Bad News, Good News from Oregon Child Welfare Report

Children First for Oregon has released its' 2007 report card on the Status of Children in Oregon, and the grades aren't so good.

From the Statesman Journal:

Oregon has earned another dismal grade on child welfare issues from the local chapter of a national children's advocacy group.

The overall 2007 grade on the report card issued by Children First for Oregon was a "D", and the state earned an outright "F" in two categories: health and early childhood education.

The other categories were not much brighter. The state got a "C-" for family financial stability, and a C+ for youth development and education.

The grades are based on how close the state's residents are to meeting the goals set out by the Oregon Progress Board, and how much they've improved over the last 10 years.

For example, the state goals call for 100 percent of eligible 3-and-4-year-olds to be enrolled in government-funded preschool programs by 2010. But only 57 percent of those eligible are participating.

Teen drinking rates are well above targets, and just 70 percent of third graders are meeting state math standards, far off the target of 90 percent. And 6,625 children were reported as abused or neglected in 2006, an increase of 10 percent from the previous year.

The good news? Things are looking up. This year's State Legislature "Super Session" will soon make a difference:

Oregon's scores should continue to improve next year, once new legislation passed by the 2007 legislature has a chance to kick in, said Robin Christian, Children First's executive director.

The legislature put $39 million into an expansion of Head Start, and put $40 million into a program that helps working parents afford child care.

Legislators also worked on reforms to the foster care system, and have asked voters to approve a November ballot measure that would expand government-funded children's health insurance coverage. That proposal would be paid for by an increase in the state's cigarette tax.

Read the rest. Once again, democratic legislators are getting it done for Oregon's children.


  • Sean (unverified)

    Seriously - no comments?

  • (Show?)

    When OPB reported this story they mentioned that CFO had changed its "grading" standards from last year and if they had used the previous ones, most of the grades would be both higher than these and better than last years, if I remember correctly.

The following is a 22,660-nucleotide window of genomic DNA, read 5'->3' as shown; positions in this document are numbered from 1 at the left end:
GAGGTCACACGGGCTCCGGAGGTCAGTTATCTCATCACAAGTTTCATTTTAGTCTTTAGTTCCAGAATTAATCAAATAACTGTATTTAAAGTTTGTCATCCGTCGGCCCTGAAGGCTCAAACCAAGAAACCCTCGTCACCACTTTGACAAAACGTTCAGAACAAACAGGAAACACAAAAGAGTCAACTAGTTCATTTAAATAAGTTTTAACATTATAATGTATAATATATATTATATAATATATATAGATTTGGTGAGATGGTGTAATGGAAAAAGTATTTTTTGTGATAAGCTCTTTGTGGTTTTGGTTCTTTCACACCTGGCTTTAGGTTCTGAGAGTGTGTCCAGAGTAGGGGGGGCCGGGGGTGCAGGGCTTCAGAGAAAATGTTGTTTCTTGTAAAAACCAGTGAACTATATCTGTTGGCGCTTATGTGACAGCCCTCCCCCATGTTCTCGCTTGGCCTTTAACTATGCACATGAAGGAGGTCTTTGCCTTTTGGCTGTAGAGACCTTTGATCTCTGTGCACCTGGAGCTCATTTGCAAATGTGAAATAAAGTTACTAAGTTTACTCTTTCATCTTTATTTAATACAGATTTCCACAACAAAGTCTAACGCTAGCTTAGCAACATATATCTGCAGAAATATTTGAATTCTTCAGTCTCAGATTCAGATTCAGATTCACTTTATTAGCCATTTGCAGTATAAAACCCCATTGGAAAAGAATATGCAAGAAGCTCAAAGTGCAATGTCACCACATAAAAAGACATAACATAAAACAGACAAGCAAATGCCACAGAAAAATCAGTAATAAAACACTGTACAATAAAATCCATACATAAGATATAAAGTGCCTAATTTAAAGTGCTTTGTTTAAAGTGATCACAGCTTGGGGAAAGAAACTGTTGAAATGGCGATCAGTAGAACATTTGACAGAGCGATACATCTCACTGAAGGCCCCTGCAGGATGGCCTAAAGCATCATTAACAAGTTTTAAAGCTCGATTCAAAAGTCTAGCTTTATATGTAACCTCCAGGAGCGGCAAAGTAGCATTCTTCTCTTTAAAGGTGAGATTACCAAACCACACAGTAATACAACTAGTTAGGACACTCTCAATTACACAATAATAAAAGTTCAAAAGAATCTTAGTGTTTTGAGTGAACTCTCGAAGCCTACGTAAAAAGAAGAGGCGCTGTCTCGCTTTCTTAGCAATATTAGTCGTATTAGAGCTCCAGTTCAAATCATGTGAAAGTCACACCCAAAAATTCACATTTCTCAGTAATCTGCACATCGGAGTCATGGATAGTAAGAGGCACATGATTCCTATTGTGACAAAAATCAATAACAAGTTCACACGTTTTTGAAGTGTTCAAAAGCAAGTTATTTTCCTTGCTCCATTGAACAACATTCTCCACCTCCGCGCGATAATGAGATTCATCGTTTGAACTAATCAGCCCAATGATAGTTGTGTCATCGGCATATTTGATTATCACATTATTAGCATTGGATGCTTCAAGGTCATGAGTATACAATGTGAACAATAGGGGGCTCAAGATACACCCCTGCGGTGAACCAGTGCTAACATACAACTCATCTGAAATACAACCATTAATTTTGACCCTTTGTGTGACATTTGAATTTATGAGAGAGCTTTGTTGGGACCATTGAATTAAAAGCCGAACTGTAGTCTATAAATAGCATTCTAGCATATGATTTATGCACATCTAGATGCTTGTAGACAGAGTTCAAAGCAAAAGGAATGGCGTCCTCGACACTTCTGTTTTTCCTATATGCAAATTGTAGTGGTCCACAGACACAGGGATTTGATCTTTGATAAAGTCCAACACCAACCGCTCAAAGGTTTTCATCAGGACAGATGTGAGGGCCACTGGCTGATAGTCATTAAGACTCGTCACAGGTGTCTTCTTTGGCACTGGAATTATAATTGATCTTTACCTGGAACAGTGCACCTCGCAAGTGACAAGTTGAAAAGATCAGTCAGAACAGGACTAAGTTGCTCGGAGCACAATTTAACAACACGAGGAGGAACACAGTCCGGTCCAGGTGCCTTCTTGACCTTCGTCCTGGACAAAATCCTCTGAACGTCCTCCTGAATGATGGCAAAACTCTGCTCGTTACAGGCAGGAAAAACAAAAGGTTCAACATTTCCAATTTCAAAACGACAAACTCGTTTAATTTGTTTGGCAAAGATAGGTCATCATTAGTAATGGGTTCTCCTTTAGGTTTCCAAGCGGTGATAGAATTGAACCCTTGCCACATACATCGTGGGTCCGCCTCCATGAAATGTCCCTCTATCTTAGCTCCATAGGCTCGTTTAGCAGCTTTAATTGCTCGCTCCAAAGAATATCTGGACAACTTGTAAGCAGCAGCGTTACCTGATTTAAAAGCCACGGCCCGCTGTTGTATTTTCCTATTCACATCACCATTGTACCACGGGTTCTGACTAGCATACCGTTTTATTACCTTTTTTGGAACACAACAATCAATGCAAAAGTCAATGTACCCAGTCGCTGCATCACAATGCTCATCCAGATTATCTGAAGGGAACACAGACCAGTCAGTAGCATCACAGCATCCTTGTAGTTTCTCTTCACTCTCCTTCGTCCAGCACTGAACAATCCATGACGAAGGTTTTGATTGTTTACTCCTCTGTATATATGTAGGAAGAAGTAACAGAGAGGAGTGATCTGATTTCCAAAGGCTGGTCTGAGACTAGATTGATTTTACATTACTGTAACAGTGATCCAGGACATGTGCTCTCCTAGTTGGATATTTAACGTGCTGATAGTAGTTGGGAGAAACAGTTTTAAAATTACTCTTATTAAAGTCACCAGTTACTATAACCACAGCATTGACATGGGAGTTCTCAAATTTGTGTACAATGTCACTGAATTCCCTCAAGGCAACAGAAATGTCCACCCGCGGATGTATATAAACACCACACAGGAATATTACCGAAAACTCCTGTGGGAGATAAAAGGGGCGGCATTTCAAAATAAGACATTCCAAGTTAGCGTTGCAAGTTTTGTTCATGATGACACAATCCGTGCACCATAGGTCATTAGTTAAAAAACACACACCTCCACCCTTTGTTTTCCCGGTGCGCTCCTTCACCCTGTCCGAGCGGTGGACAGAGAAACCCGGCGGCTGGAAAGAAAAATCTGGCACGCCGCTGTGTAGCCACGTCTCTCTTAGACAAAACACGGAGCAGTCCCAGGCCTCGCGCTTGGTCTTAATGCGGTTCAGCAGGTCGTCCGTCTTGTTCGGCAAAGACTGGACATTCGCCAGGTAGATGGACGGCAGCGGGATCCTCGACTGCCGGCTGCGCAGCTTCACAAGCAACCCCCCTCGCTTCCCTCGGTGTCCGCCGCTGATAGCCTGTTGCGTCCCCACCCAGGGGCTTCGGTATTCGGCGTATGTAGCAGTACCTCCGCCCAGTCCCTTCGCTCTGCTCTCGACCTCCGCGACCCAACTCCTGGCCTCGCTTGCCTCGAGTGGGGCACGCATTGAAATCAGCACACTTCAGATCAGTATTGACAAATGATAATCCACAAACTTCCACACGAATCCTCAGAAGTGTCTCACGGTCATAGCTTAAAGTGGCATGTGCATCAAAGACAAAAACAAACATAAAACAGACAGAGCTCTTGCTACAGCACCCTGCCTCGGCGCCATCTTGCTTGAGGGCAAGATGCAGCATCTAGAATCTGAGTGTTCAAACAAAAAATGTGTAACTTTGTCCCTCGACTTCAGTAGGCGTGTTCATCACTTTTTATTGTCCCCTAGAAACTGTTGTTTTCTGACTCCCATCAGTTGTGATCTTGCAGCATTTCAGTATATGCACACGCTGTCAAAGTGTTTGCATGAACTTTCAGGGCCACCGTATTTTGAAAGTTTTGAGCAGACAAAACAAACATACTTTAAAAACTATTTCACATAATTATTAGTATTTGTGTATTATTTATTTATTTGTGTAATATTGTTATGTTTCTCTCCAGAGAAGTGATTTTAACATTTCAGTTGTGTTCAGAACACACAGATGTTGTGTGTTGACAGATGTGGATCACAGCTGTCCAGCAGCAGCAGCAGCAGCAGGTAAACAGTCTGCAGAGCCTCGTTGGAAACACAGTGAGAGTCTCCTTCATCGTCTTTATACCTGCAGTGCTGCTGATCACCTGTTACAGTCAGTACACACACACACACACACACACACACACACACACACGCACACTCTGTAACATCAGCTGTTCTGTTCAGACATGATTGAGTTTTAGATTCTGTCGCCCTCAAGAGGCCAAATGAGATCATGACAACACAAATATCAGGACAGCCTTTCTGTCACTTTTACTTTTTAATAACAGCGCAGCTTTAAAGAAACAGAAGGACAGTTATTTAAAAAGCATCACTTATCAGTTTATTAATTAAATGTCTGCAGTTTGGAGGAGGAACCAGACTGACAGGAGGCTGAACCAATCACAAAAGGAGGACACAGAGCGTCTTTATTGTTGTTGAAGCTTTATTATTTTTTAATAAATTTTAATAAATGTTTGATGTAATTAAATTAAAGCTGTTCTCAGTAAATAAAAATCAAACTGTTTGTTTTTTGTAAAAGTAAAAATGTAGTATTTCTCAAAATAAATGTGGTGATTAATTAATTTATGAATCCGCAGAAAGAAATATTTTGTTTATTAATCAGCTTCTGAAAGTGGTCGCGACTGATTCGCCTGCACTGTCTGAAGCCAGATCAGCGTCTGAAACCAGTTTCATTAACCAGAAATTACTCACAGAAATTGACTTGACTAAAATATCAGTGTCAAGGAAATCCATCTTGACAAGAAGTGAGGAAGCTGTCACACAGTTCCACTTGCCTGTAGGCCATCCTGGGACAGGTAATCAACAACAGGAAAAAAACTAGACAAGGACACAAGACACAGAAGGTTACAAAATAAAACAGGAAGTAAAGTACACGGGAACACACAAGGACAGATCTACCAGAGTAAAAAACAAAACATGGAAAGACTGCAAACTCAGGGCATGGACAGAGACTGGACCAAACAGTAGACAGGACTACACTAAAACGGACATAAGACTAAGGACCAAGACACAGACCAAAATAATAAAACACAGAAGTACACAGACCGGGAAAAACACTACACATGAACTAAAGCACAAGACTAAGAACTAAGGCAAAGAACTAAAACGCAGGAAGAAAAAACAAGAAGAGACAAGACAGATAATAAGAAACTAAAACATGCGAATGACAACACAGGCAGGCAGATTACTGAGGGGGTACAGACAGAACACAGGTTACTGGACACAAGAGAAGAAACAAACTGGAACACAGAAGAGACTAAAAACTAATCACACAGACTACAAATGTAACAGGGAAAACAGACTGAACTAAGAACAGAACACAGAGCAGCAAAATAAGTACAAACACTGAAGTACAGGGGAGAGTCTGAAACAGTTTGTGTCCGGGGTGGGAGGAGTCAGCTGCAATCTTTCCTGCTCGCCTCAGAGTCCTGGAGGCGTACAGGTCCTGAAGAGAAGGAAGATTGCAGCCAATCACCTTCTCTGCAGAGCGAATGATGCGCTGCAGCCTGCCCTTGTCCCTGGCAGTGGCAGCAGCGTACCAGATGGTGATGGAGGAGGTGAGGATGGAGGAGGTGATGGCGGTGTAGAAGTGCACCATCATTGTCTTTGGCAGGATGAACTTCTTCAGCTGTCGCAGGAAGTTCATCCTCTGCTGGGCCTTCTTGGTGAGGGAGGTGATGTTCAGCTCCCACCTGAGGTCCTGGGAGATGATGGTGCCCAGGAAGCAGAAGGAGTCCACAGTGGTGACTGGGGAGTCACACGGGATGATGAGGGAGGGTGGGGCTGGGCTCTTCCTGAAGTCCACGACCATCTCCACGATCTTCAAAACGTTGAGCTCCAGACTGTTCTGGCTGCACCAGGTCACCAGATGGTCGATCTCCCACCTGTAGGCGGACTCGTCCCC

The S-J story is helpful in giving some indication of the actual content of the "grading" standards. But since I don't know who is on the Oregon Progress Board or how they arrived at their targets, nor much about historical statistics or how much they fluctuate or how to evaluated issues of underreporting in abuse (say) -- one could lower that stat by discouraging reporting rather than reducing abuse, I tend to be skeptical of this whole "grading" exercise.

    Also I basically disagree with the entire premise of "children first." A huge chunk of the improvements sought here will only occur if children's parents or guardians get adequate support when needed. We need to fight for social and community solidarity with struggling families of all shapes.

  • RFK (unverified)
    <h2>Pre-school has not been proven to increase mental health or intelligence in adolescence. The fact that people are not participating in it does not mean that Oregon is failing in early education. In fact it shows that families are being smart in the fact that they are allowing their children that extra year or two before they start kindergarten to mature. It is far healthier for a child under the age of 6 to be in the primary care of his or her family then at a school preparing for college.</h2>
in the news 2007

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